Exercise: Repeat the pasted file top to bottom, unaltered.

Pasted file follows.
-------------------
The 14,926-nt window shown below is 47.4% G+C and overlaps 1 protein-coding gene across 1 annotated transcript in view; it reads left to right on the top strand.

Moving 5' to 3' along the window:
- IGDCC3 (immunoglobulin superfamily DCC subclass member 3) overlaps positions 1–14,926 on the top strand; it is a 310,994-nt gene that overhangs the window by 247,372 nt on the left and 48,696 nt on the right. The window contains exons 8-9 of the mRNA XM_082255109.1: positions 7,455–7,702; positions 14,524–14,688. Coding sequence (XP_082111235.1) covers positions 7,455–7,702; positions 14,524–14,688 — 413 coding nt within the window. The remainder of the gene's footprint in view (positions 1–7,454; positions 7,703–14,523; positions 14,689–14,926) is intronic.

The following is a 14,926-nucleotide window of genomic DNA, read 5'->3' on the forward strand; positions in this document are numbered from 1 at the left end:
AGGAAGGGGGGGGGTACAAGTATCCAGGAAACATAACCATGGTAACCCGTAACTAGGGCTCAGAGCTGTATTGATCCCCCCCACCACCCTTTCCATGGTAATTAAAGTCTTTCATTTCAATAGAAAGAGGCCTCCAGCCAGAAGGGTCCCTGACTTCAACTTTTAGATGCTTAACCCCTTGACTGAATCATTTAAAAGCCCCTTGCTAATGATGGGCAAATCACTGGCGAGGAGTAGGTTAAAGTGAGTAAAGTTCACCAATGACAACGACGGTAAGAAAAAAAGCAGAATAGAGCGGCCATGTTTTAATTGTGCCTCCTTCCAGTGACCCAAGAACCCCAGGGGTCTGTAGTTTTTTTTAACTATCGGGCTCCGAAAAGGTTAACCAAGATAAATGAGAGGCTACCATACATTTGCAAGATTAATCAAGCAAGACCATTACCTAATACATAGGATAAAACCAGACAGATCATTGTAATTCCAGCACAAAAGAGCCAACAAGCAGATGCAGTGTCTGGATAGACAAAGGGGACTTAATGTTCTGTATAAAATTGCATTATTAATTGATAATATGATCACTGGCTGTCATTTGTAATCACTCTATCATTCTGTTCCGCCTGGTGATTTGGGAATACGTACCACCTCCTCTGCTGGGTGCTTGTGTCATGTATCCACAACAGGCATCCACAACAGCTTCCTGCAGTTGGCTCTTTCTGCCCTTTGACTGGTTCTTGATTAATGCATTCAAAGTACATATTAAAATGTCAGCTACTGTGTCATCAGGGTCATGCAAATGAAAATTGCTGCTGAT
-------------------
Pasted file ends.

The 14,926-nt window shown below is 47.4% G+C and overlaps 1 protein-coding gene across 1 annotated transcript in view; it reads left to right on the top strand.

Moving 5' to 3' along the window:
- IGDCC3 (immunoglobulin superfamily DCC subclass member 3) overlaps positions 1–14,926 on the top strand; it is a 310,994-nt gene that overhangs the window by 247,372 nt on the left and 48,696 nt on the right. The window contains exons 8-9 of the mRNA XM_082255109.1: positions 7,455–7,702; positions 14,524–14,688. Coding sequence (XP_082111235.1) covers positions 7,455–7,702; positions 14,524–14,688 — 413 coding nt within the window. The remainder of the gene's footprint in view (positions 1–7,454; positions 7,703–14,523; positions 14,689–14,926) is intronic.

The following is a 14,926-nucleotide window of genomic DNA, read 5'->3' on the forward strand; positions in this document are numbered from 1 at the left end:
AGGAAGGGGGGGGGTACAAGTATCCAGGAAACATAACCATGGTAACCCGTAACTAGGGCTCAGAGCTGTATTGATCCCCCCCACCACCCTTTCCATGGTAATTAAAGTCTTTCATTTCAATAGAAAGAGGCCTCCAGCCAGAAGGGTCCCTGACTTCAACTTTTAGATGCTTAACCCCTTGACTGAATCATTTAAAAGCCCCTTGCTAATGATGGGCAAATCACTGGCGAGGAGTAGGTTAAAGTGAGTAAAGTTCACCAATGACAACGACGGTAAGAAAAAAAGCAGAATAGAGCGGCCATGTTTTAATTGTGCCTCCTTCCAGTGACCCAAGAACCCCAGGGGTCTGTAGTTTTTTTTAACTATCGGGCTCCGAAAAGGTTAACCAAGATAAATGAGAGGCTACCATACATTTGCAAGATTAATCAAGCAAGACCATTACCTAATACATAGGATAAAACCAGACAGATCATTGTAATTCCAGCACAAAAGAGCCAACAAGCAGATGCAGTGTCTGGATAGACAAAGGGGACTTAATGTTCTGTATAAAATTGCATTATTAATTGATAATATGATCACTGGCTGTCATTTGTAATCACTCTATCATTCTGTTCCGCCTGGTGATTTGGGAATACGTACCACCTCCTCTGCTGGGTGCTTGTGTCATGTATCCACAACAGGCATCCACAACAGCTTCCTGCAGTTGGCTCTTTCTGCCCTTTGACTGGTTCTTGATTAATGCATTCAAAGTACATATTAAAATGTCAGCTACTGTGTCATCAGGGTCATGCAAATGAAAATTGCTGCTGAT